Boente and Salibian-Barrera [6] estimated the principal subspace minimizing , where is a robust scale of the -th coordinate of the residual vectors , . Although in principle one can use any robust scale estimator, Boente and Salibian-Barrera [6] discussed in detail the case of -scale estimators (see Maronna et al. [42]), for which an iterative algorithm can be derived. Cevallos-Valdiviezo [11] proposed using a multivariate -estimator for PCA, minimizing , where is a robust scale of the distances , using -scale and least-trimmed scale estimators. All these proposals are Fisher-consistent for elliptically distributed random processes.

3 FPCA for longitudinal (sparse) data

In this section we describe a new robust FPCA method that is applicable to the case where few observations per trajectory may be available. Moreover, when robustness is not a concern, our proposal results in a novel method for non-robust FPCA that compares favourably with existing methods in the literature.

3.1 Model

We will assume the following framework. Let be a stochastic process defined on a probability space with continuous trajectories, where is a finite interval, which can be assumed to be without loss of generality. To allow for atypical observations, we will include processes for which finite second moments may not exist. Specifically, we will only assume that the process has an elliptical distribution , where and is a self-adjoint, positive semi-definite and Hilbert-Schmidt operator on . We will denote as the kernel defining , that is, . Recall that is symmetric and , since is a Hilbert-Schmidt operator. Finally, will denote an orthonormal basis of consisting of eigenfunctions of the scatter operator ordered according to the associated non-zero eigenvalues .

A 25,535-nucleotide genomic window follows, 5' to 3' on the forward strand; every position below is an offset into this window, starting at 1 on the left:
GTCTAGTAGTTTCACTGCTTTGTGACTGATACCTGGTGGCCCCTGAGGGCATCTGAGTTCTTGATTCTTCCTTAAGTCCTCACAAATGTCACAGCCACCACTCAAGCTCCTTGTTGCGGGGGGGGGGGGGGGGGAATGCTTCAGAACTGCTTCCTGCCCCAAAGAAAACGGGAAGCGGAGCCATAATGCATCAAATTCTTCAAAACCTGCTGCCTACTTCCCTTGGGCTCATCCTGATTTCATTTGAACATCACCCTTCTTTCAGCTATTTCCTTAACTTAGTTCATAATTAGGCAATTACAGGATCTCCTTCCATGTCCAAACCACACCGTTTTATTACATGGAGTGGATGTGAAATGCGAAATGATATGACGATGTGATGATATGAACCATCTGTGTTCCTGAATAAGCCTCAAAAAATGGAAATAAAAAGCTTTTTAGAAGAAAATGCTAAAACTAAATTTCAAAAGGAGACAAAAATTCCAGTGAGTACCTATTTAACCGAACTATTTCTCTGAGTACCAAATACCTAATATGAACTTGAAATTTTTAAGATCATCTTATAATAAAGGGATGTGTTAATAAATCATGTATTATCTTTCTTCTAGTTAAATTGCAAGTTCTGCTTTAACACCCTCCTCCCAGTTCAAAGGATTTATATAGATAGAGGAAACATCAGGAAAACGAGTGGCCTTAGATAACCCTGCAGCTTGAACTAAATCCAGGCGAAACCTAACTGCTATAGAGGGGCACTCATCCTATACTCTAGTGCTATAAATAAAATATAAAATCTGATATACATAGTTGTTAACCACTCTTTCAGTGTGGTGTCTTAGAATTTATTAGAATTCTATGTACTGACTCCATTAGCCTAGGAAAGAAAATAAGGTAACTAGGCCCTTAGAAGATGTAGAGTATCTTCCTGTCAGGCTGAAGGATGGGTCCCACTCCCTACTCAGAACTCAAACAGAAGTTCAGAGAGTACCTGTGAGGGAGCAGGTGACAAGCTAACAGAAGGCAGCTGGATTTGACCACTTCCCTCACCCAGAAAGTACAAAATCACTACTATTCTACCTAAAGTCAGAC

Note that elliptically distributed random processes as defined in Section 2 accept a Karhunen-Loève representation when has finite rank or when the kernel is continuous. Consider first the case where the scatter operator has finite rank (i.e. a finite number of non-zero eigenvalues). It follows that , where and has a multivariate elliptical distribution (see the proof of Proposition 3.1). When there are infinitely many positive eigenvalues, Proposition 2.1 in Boente et al. [7] shows that , where is a random variable independent from the zero-mean Gaussian random element . The standard Karhunen-Loève expansion for Gaussian processes implies that with , . The continuity of the covariance function and the process implies that the convergence of the series is uniform over with probability 1. Thus, defining , we obtain that has a multivariate elliptical distribution and with covariance operator . Hence, we can write


where the scores are such that, for any , the random vector has a multivariate elliptical distribution . When second moments exist, the scores are uncorrelated random variables.

The following Proposition provides the main motivation for our approach. It shows that, similarly to what holds for Gaussian processes, the vector obtained by evaluating an elliptically distributed random process on a fixed finite set of points is an elliptical random vector on . Furthermore, it also shows that the conditional distribution of the scores in (2) given a set of observations of the process is elliptical. This result suggests a natural estimator for the ’s which can be used to reconstruct the full trajectories in the sample. The proof can be found in Section 7.

Proposition 3.1.

Let be a random element on , with , and assume that the kernel associated with is continuous. Let be the non-null eigenvalues of and as the eigenfunction of associated with chosen so that the set is an orthonormal set in . Then,

  1. For any fixed and , , …, in , the random vector has an elliptical distribution in with location and scatter matrix with elements , .

  2. For any we have that where the conditional location is given by

  3. For any fixed and , , …, in , let . We have that where


    with , and the -th element of equals .

3.2 Method

In what follows we will use to denote independent realizations of the stochastic process . We assume that each trajectory is observed at independent random “times” , , where the ’s, , are usually assumed to be random variables, independent from all others. Then, our model is:


The procedure has three steps: (1) estimating the center function ; (2) estimating the diagonal elements of the scatter function , and (3) estimating the off-diagonal entries of .

3.2.1 Step 1

We start by estimating the center function using a robust local -estimator. For example, one can consider the local smoothers proposed in Boente and Fraiman [4], Härdle and Tsybakov [28], Härdle [27] and Oh et al. [44] or robust local linear smoothers as defined in Welsh [54]. Here we use the latter option.